Being Right all the Time


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“(…) being right all the time acquires a huge importance in education, and there is this terror of being wrong. The ego is so tied to being right that later on in life you are reluctant to accept that you are ever wrong, because you are defending not the idea but your self-esteem. (…) this terror of being wrong means that people have enormous difficulties in changing ideas.”

[Edward de Bono]

Dr. de Bono developed the concept and tools of lateral thinking, which has had a major impact on the way we think. His specific contribution has been to put the subject of creativity, often regarded as mystical, on solid ground. In his work, he has shown how creative thinking is a necessary behavior in self-organizing systems.

The quote above is from Po: Beyond Yes and No and is part of a robust collection of learning tools de Bono has created to help children and adults acquire and exercise the skill of thinking, with a twist. Traditional thinking has to do with analysis, judgment, and argument. This kind of thinking may work when we can identify the most common pitfalls in arguments and reason logically. Starting with the notion that “right and wrong are fuzzy concepts.”

As Isaac Asimov says in an essay he penned in response to a letter from a young English Lit specialist who tried to prove how wrong closely held beliefs are from one century to the next, right and wrong are not absolutes.  Asimov uses the essay to dismantle the argument systematically.

System thinking is more useful than goal-based thinking because of our biases. They are so basic and pervasive to human thinking that we're all making mistakes every day without even noticing. Learning to think better involves developing strategies for reasoning and decision-making. Our decision-making improves when our ability to understand how our biases inform our beliefs and lead us astray improves. 

De Bono wants to get away from the judgmental, confrontational style in our conversations towards a more open, positive, creative, and playful way of discussing. That is also because traditional thinking was sufficient in a stable world where we could identify standard situations and apply standard solutions. By contrast, we now live in a constantly changing world and standard solutions may not work anymore.

We need to design our way forward with new thinking. Our success in business (and life) depends on our ability to think creatively and constructively.

This is a subject he explores in the very pragmatic Six Thinking Hats, which he wrote to help groups communicate better when making decisions. “The main difficulty of thinking is confusion,” he says. “We try to do too much at once. Emotions, information, logic, hope, and creativity all crowd in on us. It is like juggling with too many balls.”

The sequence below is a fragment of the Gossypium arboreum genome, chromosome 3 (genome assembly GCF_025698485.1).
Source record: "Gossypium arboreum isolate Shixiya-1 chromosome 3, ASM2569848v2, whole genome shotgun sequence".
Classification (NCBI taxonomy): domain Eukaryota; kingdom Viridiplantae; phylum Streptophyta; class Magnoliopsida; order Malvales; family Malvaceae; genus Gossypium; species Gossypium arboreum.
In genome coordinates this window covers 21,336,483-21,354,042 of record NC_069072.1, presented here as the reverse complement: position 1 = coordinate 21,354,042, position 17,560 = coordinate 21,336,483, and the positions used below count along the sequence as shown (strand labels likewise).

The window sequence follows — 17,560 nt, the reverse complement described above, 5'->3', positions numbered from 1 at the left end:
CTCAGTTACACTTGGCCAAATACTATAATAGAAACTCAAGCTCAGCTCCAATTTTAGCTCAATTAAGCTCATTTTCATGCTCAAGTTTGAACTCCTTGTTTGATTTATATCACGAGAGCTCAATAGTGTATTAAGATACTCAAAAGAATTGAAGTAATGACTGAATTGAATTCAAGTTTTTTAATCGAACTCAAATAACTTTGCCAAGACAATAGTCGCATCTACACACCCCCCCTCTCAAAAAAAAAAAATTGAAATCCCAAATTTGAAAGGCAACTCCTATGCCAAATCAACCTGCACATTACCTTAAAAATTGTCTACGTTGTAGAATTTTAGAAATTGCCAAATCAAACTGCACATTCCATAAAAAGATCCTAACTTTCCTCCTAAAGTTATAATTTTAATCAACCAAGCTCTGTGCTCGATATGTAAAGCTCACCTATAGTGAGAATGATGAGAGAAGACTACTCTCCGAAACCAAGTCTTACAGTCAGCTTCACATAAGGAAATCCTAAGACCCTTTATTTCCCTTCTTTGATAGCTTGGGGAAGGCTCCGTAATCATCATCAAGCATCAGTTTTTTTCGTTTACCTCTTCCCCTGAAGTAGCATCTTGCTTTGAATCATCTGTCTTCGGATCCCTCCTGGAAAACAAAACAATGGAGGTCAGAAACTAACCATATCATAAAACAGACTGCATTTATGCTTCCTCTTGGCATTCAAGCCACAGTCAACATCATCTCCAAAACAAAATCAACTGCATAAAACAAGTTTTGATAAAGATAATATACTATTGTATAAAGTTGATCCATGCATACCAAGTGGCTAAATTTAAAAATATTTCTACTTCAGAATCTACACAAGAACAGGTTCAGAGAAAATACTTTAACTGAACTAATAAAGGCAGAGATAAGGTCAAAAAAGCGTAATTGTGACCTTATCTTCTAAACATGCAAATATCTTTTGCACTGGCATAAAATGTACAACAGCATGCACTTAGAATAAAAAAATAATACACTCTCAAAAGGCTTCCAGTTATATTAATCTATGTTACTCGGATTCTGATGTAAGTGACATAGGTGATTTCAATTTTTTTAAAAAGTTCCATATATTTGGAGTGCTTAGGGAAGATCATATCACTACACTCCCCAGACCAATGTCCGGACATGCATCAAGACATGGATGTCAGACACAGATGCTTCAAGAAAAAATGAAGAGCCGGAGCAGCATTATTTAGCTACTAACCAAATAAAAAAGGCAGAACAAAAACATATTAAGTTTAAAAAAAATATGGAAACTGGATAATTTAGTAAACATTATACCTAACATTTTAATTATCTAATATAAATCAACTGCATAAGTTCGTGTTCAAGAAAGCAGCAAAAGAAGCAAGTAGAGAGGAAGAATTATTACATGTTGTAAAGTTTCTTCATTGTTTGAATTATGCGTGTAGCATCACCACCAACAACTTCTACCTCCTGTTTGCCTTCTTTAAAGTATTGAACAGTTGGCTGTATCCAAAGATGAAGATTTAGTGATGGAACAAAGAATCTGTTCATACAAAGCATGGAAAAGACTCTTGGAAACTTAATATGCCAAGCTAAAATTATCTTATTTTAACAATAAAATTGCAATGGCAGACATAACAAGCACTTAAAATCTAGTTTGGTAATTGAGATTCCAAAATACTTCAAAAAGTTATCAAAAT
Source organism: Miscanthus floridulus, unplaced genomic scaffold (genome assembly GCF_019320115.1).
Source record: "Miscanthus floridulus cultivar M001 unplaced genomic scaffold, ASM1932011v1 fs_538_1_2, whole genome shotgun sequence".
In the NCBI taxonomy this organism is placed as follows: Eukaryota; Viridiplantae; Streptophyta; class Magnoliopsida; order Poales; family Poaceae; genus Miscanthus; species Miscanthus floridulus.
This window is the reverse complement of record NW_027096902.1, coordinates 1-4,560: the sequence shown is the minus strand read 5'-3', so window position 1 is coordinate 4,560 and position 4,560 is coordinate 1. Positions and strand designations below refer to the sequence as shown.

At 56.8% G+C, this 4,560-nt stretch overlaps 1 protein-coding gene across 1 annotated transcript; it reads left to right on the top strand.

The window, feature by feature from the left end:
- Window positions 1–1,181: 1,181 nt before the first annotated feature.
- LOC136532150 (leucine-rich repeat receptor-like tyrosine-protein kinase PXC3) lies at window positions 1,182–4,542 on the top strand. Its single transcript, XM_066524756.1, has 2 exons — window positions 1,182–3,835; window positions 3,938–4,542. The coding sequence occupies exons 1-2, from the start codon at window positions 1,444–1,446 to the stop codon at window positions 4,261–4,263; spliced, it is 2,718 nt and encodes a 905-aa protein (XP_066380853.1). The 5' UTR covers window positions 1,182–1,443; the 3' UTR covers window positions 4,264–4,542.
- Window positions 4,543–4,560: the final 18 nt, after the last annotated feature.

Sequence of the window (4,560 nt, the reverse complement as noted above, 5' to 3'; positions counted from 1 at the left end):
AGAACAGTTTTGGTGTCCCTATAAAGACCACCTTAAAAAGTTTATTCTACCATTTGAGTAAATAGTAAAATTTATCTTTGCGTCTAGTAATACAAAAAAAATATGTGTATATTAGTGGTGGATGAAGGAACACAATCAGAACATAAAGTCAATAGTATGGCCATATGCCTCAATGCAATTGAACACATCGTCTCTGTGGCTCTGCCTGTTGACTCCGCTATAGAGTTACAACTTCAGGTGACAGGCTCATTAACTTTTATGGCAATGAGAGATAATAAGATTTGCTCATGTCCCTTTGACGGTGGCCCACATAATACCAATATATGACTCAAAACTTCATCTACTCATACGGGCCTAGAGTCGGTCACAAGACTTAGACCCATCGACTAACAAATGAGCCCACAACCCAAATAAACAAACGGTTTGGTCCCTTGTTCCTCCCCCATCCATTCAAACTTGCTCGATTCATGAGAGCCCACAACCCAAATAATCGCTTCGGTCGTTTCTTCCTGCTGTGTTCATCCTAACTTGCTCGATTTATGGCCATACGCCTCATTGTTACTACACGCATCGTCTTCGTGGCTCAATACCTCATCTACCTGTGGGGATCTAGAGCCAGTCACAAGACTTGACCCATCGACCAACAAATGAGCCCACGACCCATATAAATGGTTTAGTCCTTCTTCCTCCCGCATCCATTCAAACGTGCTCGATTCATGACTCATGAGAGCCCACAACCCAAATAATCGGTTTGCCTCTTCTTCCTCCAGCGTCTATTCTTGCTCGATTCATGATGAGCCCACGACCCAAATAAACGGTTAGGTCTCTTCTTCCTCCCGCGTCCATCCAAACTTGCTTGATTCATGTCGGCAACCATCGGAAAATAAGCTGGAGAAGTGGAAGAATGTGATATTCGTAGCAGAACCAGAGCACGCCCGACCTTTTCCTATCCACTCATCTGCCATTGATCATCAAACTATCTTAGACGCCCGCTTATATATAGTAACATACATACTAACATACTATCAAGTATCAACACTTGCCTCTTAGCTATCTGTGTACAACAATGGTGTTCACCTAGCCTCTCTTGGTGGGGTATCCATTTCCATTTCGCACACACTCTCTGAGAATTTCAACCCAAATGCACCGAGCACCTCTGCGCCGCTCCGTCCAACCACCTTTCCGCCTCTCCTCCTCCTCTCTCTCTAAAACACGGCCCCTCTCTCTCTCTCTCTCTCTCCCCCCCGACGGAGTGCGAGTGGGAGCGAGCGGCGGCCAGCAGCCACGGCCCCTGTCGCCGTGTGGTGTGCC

The six “thinking hats” are different ways of looking at an issue that has to be decided:

  • under the white one presents facts
  • under the red hat one says how one feels about the issue
  • under the black hat one looks at the negative effects of the decision
  • under the yellow hat one looks at the positive effects of the decision
  • under the green hat one thinks of alternatives, and
  • under the blue hat one clarifies which kind of thinking is going on

When the different parts that go into decision making are brought into the open, thinking becomes clearer. De Bono's method is a way to make discussions more systematic and to allow for an exploration of both rational and emotional data points.

Having worked with several corporations, he is familiar with the typical meeting agendas:

At a Western-style meeting the participants sit there with their points of view and in many cases the conclusion they wish to see agreed upon. The meeting then consists of arguing through these different points of view to see which survives the criticism and which attracts the most adherents.

The person with the most power in the room can still derail the meeting agenda, especially when it is not clear what we are trying to accomplish based on where we are in the process — are we trying to build understanding? Maybe the task at hand is about shaping choices? When we skip these parts of the process and try to fast-track to making a decision, that's when we get into trouble. Because often those conversations do not lead to a strong, strategic impact.

Many of the major problems in the world cannot be solved by identifying and removing the cause, says de Bono. We need to design a way forward even if the cause remains in place. This is why understanding creativity is important.

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In the last year, I have been shifting my writing to align more closely with my reading and thinking — more systems than goals. This has accelerated my effectiveness at work, adding focus and depth to my learning and work and increasing clarity and effectiveness in my actions and product.

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